One day, as he was preparing lessons in the book of Romans, Luther came to chapter 1 verse 17: “The just shall live by faith.” This caused him to dig deeper into Paul’s letter to the Romans, and the inspired Word of God began speaking to him saying, You are saved by grace alone. You make no contribution to your salvation. Jesus suffered and died on the cross for the sins of the world so that you and I might be his forever.”
This message, so plainly spoken in the Scriptures, set Luther’s soul free! And although he was now free, the church was not speaking the same message. So Luther became very disturbed, for he loved his church. He worked diligently to correct that error by sharing the message of the gospel. Luther’s ninety-five theses were published and circulated throughout Germany. He wrote works on other parts of the Bible, and students thronged to hear his lectures on the book of Psalms, Romans, Hebrews, and Galatians.
Luther was eventually brought to trial, declared an outlaw and an enemy of the Pope. His literature was banned, and anyone who offered him safe harbor could also be arrested. However, a friend took Luther to Wartburg Castle where he lived until he was able to freely leave and go to work.
Here was this man who had preached the gospel of Jesus Christ. He knew the message of the Church is this: CHRIST alone is our salvation; CHRIST alone is our Savior; CHRIST alone can open our eyes and make life new. And Jesus Christ assures us that, when we close our eyes in death and go to the Kingdom of God, life will be new. Some mysteries still remain, but the truth that heaven is our home through faith in Christ alone still stands!
That is the message of the evangelical Church. No denomination can claim to teach it as clearly as it should be taught, for we are still inclined to say more is needed for salvation than simply grace through faith in Christ Jesus. But when our eyes are opened and we see Jesus, life will be different. It is a different place to live.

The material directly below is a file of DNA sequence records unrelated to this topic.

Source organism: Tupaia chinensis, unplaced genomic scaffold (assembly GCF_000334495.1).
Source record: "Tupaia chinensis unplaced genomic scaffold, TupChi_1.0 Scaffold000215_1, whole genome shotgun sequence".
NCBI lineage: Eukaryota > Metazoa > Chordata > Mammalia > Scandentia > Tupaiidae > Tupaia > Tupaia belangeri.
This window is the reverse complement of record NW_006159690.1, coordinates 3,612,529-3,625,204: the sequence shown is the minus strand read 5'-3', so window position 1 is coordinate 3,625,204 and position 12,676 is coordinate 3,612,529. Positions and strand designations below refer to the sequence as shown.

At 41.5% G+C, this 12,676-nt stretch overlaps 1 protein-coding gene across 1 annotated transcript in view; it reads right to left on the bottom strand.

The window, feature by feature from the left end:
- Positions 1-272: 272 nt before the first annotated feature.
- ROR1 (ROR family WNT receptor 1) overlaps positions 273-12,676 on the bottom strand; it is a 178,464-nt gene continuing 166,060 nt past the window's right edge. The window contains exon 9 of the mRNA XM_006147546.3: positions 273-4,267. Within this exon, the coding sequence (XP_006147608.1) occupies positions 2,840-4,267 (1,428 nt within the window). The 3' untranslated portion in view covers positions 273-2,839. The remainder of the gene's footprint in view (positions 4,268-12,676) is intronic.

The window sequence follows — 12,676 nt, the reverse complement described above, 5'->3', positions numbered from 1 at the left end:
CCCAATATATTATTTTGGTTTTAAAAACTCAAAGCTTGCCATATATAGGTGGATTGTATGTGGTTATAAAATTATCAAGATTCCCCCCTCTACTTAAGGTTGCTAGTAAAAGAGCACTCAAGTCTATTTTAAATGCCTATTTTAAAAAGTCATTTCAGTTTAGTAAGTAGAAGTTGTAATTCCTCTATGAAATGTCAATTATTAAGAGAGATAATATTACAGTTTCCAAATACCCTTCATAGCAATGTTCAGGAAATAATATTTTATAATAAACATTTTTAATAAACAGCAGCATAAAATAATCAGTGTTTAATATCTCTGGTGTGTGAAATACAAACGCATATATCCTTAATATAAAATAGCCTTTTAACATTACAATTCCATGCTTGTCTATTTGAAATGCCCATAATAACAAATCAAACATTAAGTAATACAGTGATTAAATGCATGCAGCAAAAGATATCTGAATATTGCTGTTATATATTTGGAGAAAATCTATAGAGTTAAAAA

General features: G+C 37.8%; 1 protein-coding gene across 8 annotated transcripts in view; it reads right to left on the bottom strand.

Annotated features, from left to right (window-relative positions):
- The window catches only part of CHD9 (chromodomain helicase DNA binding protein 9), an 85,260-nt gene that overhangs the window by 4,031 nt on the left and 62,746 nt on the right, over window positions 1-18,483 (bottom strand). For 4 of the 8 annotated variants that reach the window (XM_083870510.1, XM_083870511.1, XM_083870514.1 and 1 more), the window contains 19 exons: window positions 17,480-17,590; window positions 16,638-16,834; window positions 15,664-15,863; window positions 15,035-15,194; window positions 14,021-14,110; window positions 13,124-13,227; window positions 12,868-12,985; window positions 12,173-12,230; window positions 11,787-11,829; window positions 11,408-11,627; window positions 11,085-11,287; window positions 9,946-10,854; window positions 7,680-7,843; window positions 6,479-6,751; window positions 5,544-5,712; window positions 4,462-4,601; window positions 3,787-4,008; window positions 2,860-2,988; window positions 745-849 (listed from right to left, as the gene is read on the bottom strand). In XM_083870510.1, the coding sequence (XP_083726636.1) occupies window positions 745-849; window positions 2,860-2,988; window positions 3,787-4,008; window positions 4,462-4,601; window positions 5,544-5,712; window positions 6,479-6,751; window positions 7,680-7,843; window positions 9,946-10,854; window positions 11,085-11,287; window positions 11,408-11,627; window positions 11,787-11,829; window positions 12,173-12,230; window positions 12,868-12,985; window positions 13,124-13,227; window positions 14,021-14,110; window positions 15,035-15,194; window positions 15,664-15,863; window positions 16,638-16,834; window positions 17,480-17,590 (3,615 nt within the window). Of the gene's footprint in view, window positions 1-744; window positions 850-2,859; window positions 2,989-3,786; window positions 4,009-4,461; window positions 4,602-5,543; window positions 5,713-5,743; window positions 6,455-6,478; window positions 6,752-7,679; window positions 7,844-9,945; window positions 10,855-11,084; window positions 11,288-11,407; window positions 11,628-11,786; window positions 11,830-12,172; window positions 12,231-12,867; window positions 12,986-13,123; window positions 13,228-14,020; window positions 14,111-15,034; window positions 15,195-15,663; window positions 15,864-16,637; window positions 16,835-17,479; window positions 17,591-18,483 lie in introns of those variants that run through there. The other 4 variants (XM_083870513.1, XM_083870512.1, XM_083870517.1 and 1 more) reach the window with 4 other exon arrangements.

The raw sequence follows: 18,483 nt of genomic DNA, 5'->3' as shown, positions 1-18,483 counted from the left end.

Living in a corrupt world that is filled with sin can be difficult, for sin is within our own very being. However, we have hope as we trust in the Savior. We can trust him for ourselves and for the world if it will turn to him. Jesus told us to go and make disciples of all nations, baptizing and teaching them. Then, as their eyelids are opened, they will also inherit the kingdom of God, and life will be new for them.
How is life made new? As a child of God trusting Jesus Christ with eyes open, you come to the marriage altar, knowing this is a very holy time. From that day on, your life is going to be different. You know the importance of talking to your fianc about their relationship to the Lord Jesus Christ, because Scripture tells us to be not equally yoked with unbelievers. As you recite your vows to love one another for as long as you both shall live Ð not just until love runs out Ð you take them seriously, for Jesus has taken the scales off your eyes. You are making a promise before Him.
The years go by and soon you find the doctor placing a new little body in your hands as children are born. Then you realize you have a new responsibility. A few weeks later you take that child to the baptismal font and present him for holy baptism. And you hear the pastor say, “Now take this child home and introduce him to Jesus Christ.” In the early years of that young child’s life, his faith is in your hands. Unless Jesus has opened your eyes, you don’t necessarily see that opportunity.
When Jesus opens our eyes, life is different.
♬Open my eyes that I may see glimpses of truth you have for me.
Place in my hand the wonderful key that shall unlock and set me free.
Silently now I wait for you, ready my God, your will to do.
Open mine eyes illumine me, Spirit divine.♬